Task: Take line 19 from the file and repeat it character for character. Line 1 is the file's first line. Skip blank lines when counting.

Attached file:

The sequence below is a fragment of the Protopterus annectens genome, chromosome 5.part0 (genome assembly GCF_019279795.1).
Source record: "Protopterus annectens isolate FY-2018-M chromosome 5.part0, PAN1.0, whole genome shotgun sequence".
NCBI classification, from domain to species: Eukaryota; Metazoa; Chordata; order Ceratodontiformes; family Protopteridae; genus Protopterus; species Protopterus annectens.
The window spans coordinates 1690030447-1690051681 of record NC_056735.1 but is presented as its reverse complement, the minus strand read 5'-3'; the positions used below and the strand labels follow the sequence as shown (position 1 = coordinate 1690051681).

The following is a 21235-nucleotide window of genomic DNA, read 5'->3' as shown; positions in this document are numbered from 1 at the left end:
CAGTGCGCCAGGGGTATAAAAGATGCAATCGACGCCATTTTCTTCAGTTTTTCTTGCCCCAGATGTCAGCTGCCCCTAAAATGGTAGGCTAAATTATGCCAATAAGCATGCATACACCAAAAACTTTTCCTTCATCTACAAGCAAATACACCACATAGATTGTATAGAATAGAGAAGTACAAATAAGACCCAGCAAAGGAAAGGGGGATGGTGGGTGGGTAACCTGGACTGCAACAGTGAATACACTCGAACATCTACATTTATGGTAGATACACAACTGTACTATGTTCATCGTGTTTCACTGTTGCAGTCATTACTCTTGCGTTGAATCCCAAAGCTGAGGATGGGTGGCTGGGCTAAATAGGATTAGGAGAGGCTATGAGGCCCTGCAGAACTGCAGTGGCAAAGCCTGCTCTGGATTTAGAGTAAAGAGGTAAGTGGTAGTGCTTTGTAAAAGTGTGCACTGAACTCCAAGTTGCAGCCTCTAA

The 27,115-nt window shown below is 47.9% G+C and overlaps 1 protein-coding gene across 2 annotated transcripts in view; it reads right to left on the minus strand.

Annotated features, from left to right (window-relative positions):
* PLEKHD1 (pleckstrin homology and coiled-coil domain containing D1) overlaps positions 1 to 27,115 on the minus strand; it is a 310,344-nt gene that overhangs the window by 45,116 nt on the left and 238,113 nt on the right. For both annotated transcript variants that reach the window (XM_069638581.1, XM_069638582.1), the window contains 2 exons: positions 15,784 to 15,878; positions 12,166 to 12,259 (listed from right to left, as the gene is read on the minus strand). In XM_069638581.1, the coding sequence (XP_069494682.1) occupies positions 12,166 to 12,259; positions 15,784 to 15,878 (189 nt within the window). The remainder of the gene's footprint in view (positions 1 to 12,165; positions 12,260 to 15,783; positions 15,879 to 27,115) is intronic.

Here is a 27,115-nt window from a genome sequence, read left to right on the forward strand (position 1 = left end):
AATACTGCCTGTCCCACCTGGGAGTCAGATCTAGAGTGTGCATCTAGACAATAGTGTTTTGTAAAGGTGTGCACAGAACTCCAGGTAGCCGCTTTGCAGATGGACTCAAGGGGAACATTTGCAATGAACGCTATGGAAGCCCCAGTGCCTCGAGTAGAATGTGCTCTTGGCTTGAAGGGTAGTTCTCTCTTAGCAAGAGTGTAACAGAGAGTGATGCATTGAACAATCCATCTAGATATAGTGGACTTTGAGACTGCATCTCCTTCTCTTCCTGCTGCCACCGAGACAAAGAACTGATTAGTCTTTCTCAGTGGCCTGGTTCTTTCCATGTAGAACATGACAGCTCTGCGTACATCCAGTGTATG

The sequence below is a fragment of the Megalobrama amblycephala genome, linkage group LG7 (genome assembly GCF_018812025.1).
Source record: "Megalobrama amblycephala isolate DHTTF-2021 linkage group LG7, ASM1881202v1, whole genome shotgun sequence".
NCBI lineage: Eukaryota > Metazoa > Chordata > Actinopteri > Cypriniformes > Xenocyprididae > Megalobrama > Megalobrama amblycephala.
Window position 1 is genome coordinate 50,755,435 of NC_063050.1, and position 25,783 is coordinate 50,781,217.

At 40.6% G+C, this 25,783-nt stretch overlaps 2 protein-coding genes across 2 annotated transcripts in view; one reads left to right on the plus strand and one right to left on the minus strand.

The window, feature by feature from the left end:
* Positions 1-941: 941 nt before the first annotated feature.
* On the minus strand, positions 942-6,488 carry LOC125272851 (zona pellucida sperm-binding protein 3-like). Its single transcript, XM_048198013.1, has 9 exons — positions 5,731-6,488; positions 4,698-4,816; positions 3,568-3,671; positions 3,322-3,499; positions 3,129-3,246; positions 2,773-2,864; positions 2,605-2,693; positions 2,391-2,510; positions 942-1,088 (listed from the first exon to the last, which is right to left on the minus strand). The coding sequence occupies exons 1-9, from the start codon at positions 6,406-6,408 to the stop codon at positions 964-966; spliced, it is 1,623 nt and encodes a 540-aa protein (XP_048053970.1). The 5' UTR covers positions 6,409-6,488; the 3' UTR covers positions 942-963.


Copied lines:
* On the minus strand, positions 942-6,488 carry LOC125272851 (zona pellucida sperm-binding protein 3-like). Its single transcript, XM_048198013.1, has 9 exons — positions 5,731-6,488; positions 4,698-4,816; positions 3,568-3,671; positions 3,322-3,499; positions 3,129-3,246; positions 2,773-2,864; positions 2,605-2,693; positions 2,391-2,510; positions 942-1,088 (listed from the first exon to the last, which is right to left on the minus strand). The coding sequence occupies exons 1-9, from the start codon at positions 6,406-6,408 to the stop codon at positions 964-966; spliced, it is 1,623 nt and encodes a 540-aa protein (XP_048053970.1). The 5' UTR covers positions 6,409-6,488; the 3' UTR covers positions 942-963.